Did you know that taking the Lord’s name in vain could have landed you in jail? Right here in Canada?
Until recently, anyone in Canada found guilty of expressing disdain or disrespect for deities, or items deemed sacred, and therefore committing ‘blasphemy’ could have ended up in jail for up to two years.
But as of this month, the Canadian Senate has voted to repeal Section 296 of the Canadian Criminal Code pending royal assent.
‘Blasphemous libel’ has been illegal in Canada since the 19th century, and according to a report from Humanists UK, the last conviction for blasphemy was in 1927.
Since then, Section 296 has been used to try and bypass freedom of expression laws as recently as 1979, when an Anglican clergyman tried (and failed) to bring a prosecution against Monty Python’s The Life of Brian.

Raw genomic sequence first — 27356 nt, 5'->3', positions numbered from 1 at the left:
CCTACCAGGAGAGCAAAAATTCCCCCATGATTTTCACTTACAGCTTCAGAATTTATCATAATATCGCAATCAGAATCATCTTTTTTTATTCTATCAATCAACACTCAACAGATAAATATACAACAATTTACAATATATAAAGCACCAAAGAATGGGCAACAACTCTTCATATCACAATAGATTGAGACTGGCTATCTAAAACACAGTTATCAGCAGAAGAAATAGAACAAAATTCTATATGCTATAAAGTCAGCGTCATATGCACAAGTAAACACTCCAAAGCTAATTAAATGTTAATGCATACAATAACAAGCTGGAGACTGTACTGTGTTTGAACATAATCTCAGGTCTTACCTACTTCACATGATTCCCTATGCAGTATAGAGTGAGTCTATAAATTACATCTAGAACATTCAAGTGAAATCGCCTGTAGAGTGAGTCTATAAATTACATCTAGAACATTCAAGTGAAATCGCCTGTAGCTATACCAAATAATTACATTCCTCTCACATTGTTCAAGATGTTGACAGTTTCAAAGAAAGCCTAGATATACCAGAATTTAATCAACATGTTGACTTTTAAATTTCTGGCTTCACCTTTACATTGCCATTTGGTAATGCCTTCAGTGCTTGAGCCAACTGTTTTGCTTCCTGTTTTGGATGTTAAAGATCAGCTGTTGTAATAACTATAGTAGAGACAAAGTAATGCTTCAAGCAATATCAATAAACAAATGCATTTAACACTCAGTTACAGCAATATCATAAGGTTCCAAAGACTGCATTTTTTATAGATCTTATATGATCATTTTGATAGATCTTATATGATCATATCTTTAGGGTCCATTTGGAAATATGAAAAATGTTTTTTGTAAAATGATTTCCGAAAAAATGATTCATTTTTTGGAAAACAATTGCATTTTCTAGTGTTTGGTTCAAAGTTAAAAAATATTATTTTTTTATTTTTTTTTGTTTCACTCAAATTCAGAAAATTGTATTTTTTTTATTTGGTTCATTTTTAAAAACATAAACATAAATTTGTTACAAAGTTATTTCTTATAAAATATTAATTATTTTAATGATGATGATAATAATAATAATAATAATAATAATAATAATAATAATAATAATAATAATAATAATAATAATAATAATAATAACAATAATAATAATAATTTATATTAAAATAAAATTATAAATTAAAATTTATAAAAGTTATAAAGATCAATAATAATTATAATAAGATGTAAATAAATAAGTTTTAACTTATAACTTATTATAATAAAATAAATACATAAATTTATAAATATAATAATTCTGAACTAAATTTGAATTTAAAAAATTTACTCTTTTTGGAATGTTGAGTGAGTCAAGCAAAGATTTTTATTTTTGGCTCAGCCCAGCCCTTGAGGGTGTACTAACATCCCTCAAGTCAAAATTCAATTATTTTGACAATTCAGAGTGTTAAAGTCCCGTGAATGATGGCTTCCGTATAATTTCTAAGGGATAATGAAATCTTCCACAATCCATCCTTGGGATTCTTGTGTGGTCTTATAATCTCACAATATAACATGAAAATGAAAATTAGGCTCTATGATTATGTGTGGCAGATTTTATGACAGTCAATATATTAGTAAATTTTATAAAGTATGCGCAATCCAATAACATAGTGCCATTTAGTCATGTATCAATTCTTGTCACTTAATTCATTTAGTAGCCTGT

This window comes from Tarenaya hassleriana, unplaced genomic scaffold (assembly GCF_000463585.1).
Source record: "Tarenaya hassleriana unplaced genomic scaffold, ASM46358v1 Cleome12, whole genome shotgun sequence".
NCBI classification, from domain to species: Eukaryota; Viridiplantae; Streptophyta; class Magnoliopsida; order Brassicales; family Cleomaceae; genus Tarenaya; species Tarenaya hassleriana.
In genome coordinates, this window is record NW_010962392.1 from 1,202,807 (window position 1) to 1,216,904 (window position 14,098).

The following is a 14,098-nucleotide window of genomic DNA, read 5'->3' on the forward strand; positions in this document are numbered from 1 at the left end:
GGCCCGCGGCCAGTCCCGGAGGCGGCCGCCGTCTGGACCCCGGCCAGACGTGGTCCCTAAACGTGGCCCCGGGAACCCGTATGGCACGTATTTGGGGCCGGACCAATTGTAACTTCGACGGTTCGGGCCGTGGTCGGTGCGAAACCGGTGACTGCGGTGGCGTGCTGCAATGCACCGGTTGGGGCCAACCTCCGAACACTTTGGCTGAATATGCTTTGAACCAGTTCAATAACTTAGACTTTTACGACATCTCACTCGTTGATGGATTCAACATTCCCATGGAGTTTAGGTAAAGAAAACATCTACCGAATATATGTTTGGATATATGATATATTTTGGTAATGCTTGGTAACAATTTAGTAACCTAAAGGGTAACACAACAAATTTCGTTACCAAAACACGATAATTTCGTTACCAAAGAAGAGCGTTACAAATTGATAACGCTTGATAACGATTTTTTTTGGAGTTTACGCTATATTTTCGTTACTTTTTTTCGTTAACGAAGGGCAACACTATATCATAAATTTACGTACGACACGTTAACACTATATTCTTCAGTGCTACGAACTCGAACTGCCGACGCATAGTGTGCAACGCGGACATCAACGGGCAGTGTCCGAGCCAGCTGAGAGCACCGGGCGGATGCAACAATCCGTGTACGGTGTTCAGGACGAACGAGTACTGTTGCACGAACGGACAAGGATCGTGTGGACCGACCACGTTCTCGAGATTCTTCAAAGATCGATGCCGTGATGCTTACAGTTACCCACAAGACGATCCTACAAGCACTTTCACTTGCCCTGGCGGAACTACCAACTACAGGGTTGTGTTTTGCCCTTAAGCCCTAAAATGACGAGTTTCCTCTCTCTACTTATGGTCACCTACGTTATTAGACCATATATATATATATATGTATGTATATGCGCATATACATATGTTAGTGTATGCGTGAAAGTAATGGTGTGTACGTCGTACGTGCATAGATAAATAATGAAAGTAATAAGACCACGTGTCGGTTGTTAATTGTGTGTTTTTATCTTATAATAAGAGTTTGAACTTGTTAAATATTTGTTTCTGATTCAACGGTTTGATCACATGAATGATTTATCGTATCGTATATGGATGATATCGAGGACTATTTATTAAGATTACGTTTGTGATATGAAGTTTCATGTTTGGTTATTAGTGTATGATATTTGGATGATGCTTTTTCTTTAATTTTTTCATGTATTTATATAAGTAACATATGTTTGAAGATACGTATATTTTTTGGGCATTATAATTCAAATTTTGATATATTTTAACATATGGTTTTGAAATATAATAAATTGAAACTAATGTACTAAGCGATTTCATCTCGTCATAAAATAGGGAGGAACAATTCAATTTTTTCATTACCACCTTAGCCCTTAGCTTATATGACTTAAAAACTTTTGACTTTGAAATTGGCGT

The issue was brought to the attention of the Senate after national petitions created by various Humanist groups across Canada called for an end to the law, and garnered thousands of signatures.
“This is the chance for every one of us to send a message to the world that Canadians and the Government of Canada values freedom of expression,” stated Ian Bushfield, Executive Director, BC Humanist Association.
“While we have the luxury of speaking out, many do not. Bloggers around the world are being put in jail, lashed or murdered for criticizing ideas online. We must support free debate and repeal the blasphemy law.”
Repealing Section 296 is part of a larger initiative to modernize outdated legislation, that was launched in 2017.
The bill is now in its final stages and awaits royal assent before it can become a law.